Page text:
Big Brother is Watching. And Maybe That's a Good Thing: Race, Technology & The Future of Policing

Presented with The Commons Brooklyn


Sounding the alarm about technology, policing, and privacy has become an almost daily occurrence. We are told that the government’s use of technology as a surveillance tool is an “insidious assault on our freedom.” That it is “nearly impossible to live today without generating thousands of records about what we watch, read, buy and do—and the government has access to them.” The message is clear: Big Brother is watching, and we should be afraid.  

But the police use of technology does not have to be dystopian. In fact, technology can be privacy and citizenship enhancing. To make this point, the first part of this Olio examines several areas of policing where the deployment of new technologies—from the use of simple smartphone applications like FaceTime and Google Hangout to the deployment of high tech surveillance cameras—can enhance the goals of transparency, accuracy, and legitimacy. 

The second part of this Olio makes a complementary argument: If we truly care about making policing egalitarian and fair to everyone, then that may mean embracing more technology and policing, not less. Indeed, harnessing technology, including surveillance technology, can help de-racialize policing. This turn to technology will not be cost-free. Indeed, one cost will be the redistribution of privacy. This cost, especially to those who already enjoy a surfeit of privacy, may seem great. But even greater should be the possibility that technology can move society closer to egalitarian, race-free policing, and to the goal of true equality before the law.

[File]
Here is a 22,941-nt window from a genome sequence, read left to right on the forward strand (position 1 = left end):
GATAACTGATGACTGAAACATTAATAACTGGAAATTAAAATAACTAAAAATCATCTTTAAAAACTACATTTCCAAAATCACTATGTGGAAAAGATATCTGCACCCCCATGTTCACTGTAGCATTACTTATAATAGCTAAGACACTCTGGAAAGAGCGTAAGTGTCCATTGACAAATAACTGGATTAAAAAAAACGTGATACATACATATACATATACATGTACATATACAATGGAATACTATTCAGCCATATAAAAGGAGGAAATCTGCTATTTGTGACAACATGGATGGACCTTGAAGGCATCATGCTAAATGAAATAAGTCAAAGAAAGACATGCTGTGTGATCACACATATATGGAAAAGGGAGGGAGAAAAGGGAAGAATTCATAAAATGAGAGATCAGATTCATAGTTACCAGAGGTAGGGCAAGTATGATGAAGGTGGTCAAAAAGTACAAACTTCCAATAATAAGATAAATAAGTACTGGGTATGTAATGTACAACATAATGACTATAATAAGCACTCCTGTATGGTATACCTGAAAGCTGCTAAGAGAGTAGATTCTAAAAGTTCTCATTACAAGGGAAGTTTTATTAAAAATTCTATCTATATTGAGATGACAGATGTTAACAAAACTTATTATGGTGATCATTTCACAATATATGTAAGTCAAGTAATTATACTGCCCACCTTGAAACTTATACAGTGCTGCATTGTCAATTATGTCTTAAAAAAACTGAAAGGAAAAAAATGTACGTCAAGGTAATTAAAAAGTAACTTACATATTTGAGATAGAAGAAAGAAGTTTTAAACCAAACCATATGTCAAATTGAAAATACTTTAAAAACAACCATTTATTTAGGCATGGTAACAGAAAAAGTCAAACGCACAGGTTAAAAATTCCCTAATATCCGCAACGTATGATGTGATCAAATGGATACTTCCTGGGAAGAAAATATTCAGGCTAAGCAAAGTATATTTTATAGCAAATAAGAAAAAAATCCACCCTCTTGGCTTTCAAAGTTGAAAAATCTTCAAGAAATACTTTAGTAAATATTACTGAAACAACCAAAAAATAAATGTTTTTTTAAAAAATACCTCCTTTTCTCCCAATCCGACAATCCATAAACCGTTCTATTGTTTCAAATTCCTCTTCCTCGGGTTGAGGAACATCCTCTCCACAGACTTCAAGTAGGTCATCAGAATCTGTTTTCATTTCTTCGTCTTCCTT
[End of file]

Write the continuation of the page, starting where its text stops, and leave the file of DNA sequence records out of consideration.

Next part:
Recommended reading from Penguin Press:

Irresistible: The Rise of Addictive Technology and the Business of Keeping Us Hooked by Adam Alter

“As if to prove his point, Adam Alter has written a truly addictive book about the rise of addiction. Irresistible is a fascinating and much needed exploration of one of the most troubling phenomena of modern times.” —Malcolm Gladwell




Location: The Commons Brooklyn

388 Atlantic Avenue Between Hoyt and Bond. Brooklyn, NY 11217

Commons Brooklyn believes that by providing space where all views, even those we oppose, can be presented, examined, and perhaps refuted, we are helping to build a more just and free society. The Commons offers affordable office and meeting spaces, as well as an event venue. We can host anything from parties and benefits to forums, performances, films, and workshops. Our café can offer light meals, desserts, fair-trade organic coffees, teas, wine, and beer during any event.


Other upcoming Olios


Aug 25

*Olio House Party* // Art as Activism or Art for Art's Sake?

Taught by Two Olio Professors
7:30 p.m. at Tompkins Ave Apartment

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Aug 26

1950s & Nostalgia: In Search of Greatness in the "Golden Age"

Taught by Lawrence Cappello
7 p.m. at Atlas Studios // Newburgh, NY

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Sep 8

What Exactly is Neo About Neo-Nazism? Violence in Politics

Taught by Ward Regan
7:30 p.m. at Tompkins Ave Apartment

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Sep 10

Meditations: A Wisdom of the Everyday

Taught by Michael Prettyman
4 p.m. at IDIO Gallery

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Sep 15

Urban Inspiration & Suburban Sprawl in the Lyrics of the Talking Heads

Taught by Jessica Rogers
8:15 p.m. at Strand Bookstore

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Sep 17

Sep 29

Ban This Book (If You Can)

Taught by Charles Riley
7 p.m. at Strand Bookstore

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